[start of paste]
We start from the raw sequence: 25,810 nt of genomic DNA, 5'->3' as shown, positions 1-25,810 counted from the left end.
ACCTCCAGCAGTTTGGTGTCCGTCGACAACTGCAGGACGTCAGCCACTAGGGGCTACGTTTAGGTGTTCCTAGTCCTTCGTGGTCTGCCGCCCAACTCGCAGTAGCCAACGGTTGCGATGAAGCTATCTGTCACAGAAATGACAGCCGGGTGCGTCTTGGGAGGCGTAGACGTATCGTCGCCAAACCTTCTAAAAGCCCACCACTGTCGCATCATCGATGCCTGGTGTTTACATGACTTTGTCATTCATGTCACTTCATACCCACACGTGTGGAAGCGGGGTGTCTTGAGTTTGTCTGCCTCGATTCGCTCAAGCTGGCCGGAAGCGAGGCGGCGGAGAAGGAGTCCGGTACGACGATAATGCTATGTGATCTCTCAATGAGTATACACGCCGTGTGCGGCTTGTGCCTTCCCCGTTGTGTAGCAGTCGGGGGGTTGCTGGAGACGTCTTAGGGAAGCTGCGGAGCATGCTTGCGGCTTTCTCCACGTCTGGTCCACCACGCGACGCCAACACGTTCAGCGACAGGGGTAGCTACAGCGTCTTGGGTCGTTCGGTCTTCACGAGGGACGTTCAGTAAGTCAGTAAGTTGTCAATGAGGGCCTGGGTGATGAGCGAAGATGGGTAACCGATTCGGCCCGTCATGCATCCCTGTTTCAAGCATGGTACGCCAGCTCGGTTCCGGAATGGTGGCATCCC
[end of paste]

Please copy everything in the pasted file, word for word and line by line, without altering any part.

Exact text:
We start from the raw sequence: 25,810 nt of genomic DNA, 5'->3' as shown, positions 1-25,810 counted from the left end.
ACCTCCAGCAGTTTGGTGTCCGTCGACAACTGCAGGACGTCAGCCACTAGGGGCTACGTTTAGGTGTTCCTAGTCCTTCGTGGTCTGCCGCCCAACTCGCAGTAGCCAACGGTTGCGATGAAGCTATCTGTCACAGAAATGACAGCCGGGTGCGTCTTGGGAGGCGTAGACGTATCGTCGCCAAACCTTCTAAAAGCCCACCACTGTCGCATCATCGATGCCTGGTGTTTACATGACTTTGTCATTCATGTCACTTCATACCCACACGTGTGGAAGCGGGGTGTCTTGAGTTTGTCTGCCTCGATTCGCTCAAGCTGGCCGGAAGCGAGGCGGCGGAGAAGGAGTCCGGTACGACGATAATGCTATGTGATCTCTCAATGAGTATACACGCCGTGTGCGGCTTGTGCCTTCCCCGTTGTGTAGCAGTCGGGGGGTTGCTGGAGACGTCTTAGGGAAGCTGCGGAGCATGCTTGCGGCTTTCTCCACGTCTGGTCCACCACGCGACGCCAACACGTTCAGCGACAGGGGTAGCTACAGCGTCTTGGGTCGTTCGGTCTTCACGAGGGACGTTCAGTAAGTCAGTAAGTTGTCAATGAGGGCCTGGGTGATGAGCGAAGATGGGTAACCGATTCGGCCCGTCATGCATCCCTGTTTCAAGCATGGTACGCCAGCTCGGTTCCGGAATGGTGGCATCCC